Canda Fuqua / Corvallis Gazette-Times

CORVALLIS — Sandy McCulloch is searching for a wife, and he’s not kidding.

The sign around his neck, printed on paper and fastened by string and paper clamps, explains:

“Wanted: a wife.”

That’s in computer-printed, bold, capital letters. Additional handwritten details describe his requirements: She must be over the age of 60, love books, have a sense of humor and live in Corvallis.

At age 82, McCulloch said, it’s not easy to find someone to bring into his life.

“People look for a wife for different reasons when they are 20 or 25 than when they are my age,” he said. “I’m looking for companionship.”

Having acquired three ex-wives by the time he was 39, he learned volumes in the first half of his life about what not to do in a relationship. He was an emotional cripple decades ago, he said, but he has since cleaned up his act.

The inspiration for his sign came last month from a white-haired volunteer greeter at Good Samaritan Regional Medical Center.

As McCulloch waited in the main entrance lobby to take a coffee break with one of the hospital’s ministers, a friend of his, the greeter asked if he needed help. He responded no, but she checked in with him two more times as he waited.

Finally, he replied in the affirmative.

“There is one piece of assistance you can give me,” he recalled saying. “I need a wife.”

Although he was speaking in jest, she took a moment to consider the matter seriously. She responded that there were many single women that worked at the hospital and that he should wear a sign on his chest indicating that he’s looking.

He didn’t take the suggestion seriously until the following week when, once again, he was waiting in the hospital lobby for a friend. He ran the idea by a different volunteer greeter, who encouraged him to go for it.

You wouldn’t run a classified ad for a pet in an auto mechanic publication. Similarly, McCulloch doesn’t stroll around just anywhere with the sign dangling from his neck. He wears it occasionally and only in specific places.

He first mustered up the courage to put himself out there last week at the Old World Deli in downtown Corvallis. An event featuring live music and crafts for sale caused the restaurant to be more crowded than usual.

Wearing a worn baseball cap that said “No Hats” and the advertisement on his chest, McCulloch leaned back on a chair facing passersby.

Men reacted with smiles and thumbs-up gestures, some asked to take his photo and a few women offered to help with his venture. His sign led to a conversation with one woman that lasted the better part of an hour. Though she was too young to be a potential wife, they developed a warm friendship, and she agreed to meet him for lunch and help him find some candidates.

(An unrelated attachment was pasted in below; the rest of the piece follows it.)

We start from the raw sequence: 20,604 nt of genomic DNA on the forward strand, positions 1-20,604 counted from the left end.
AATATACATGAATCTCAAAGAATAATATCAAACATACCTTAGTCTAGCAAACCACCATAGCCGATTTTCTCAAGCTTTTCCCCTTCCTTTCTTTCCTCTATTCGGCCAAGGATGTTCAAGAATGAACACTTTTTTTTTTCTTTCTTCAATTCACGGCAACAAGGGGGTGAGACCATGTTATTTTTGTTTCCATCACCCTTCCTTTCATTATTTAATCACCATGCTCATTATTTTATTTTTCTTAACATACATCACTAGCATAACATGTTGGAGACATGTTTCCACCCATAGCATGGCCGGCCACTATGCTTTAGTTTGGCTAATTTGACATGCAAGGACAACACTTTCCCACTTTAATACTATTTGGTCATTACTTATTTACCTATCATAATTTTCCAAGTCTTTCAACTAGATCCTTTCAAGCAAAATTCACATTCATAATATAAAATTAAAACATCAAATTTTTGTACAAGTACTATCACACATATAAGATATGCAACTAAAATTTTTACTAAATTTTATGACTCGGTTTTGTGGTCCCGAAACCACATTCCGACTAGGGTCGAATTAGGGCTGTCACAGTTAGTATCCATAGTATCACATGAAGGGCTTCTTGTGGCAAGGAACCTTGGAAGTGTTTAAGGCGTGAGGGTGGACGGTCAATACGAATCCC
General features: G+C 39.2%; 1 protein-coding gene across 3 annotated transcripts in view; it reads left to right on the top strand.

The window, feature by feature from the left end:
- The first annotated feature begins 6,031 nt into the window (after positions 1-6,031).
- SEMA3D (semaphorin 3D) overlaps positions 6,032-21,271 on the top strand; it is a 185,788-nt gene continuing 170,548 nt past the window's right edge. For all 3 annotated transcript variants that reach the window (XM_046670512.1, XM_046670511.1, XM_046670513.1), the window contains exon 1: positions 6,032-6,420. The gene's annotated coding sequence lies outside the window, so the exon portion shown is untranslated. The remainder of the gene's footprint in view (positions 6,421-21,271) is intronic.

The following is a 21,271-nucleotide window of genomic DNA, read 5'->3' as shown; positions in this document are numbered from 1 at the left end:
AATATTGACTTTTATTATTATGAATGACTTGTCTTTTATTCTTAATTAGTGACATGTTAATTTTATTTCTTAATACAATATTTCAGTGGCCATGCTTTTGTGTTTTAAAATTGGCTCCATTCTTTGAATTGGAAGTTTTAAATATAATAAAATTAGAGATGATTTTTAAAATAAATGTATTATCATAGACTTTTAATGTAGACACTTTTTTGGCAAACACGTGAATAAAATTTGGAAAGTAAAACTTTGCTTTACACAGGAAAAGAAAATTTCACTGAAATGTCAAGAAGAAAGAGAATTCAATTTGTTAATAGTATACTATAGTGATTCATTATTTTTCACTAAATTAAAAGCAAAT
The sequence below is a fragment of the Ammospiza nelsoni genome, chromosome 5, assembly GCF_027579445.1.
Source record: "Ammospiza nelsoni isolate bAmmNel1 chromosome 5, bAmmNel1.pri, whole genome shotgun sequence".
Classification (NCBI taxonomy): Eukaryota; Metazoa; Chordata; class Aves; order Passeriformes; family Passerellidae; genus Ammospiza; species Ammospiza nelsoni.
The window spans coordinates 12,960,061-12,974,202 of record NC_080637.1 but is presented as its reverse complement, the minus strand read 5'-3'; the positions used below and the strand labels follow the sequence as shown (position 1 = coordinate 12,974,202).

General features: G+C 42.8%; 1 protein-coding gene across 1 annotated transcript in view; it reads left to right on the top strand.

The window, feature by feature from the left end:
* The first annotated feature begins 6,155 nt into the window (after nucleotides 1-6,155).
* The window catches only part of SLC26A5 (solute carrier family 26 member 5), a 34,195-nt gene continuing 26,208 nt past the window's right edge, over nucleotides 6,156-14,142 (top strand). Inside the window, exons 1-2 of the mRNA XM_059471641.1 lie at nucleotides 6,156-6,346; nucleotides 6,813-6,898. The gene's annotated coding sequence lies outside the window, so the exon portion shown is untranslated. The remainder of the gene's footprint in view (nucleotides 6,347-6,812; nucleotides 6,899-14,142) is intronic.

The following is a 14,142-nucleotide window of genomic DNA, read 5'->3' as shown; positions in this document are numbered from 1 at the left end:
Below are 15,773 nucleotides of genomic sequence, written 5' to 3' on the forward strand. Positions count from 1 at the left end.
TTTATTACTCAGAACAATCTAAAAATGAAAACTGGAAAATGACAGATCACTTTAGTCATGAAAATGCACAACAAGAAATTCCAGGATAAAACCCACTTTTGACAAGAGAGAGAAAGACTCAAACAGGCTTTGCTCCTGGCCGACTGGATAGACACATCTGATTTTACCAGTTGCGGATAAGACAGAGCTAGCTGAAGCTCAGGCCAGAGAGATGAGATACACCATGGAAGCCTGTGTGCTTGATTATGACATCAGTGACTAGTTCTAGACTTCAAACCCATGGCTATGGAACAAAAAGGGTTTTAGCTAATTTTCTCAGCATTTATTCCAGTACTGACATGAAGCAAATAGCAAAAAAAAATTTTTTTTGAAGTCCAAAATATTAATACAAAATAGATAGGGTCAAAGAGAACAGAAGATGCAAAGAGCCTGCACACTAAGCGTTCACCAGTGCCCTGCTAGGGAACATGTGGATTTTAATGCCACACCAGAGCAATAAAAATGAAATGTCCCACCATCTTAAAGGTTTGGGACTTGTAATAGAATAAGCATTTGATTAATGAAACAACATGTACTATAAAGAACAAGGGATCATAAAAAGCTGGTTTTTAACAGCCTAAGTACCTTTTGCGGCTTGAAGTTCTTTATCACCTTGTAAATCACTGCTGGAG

“The response was rather amazing and delightful,” he said. “It’s the closest I’ve ever come to being a rock star in a room full of people.”

The local writer sells his published collections of nonfiction short stories at the Old World Deli during the noon hour on Thursdays, Fridays and Saturdays. Locals may spot McCulloch, who appears closer to age 70 than 80, dressed in khaki pants, a red scarf, his ironic baseball cap and a sign indicating his earnest request for a companion.

McCulloch plans to sport his attention-grabbing sign in the hospital lobby, the Corvallis library and, perhaps, the Starbucks coffee shop. He walks fine on his own, he said, but his balance isn’t what it used to be, so when he makes his rounds, he is usually assisted by a walker.

To learn the essence of who McCulloch is, he says you should read three or four of his books and visit his residence at Benton Plaza. The low-income senior apartment doubles as his personal art gallery. His travels through the Mediterranean and what he considers the greatest city in the world, Istanbul, are documented through Persian, Turkish and Arab artifacts, some dating back 800 years.

With a Master of Science degree in zoology, he taught biology in private colleges for about a decade. Although he has no formal training in psychology, he spent another decade leading support groups from his home for couples who were considering divorce. He then became an innkeeper after he built a house and rental units on ocean-view property near Encino, Calif.

In this chapter of his life, he is a writer with a modest, fixed income that he supplements with book sales.

McCulloch chuckles when he considers the number of responses this publicity may bring.

“I’m not greedy, I just need one wife!” he said. “In all honesty, I don’t know if this will lead to anything. If nothing else, it has been a lot of fun.”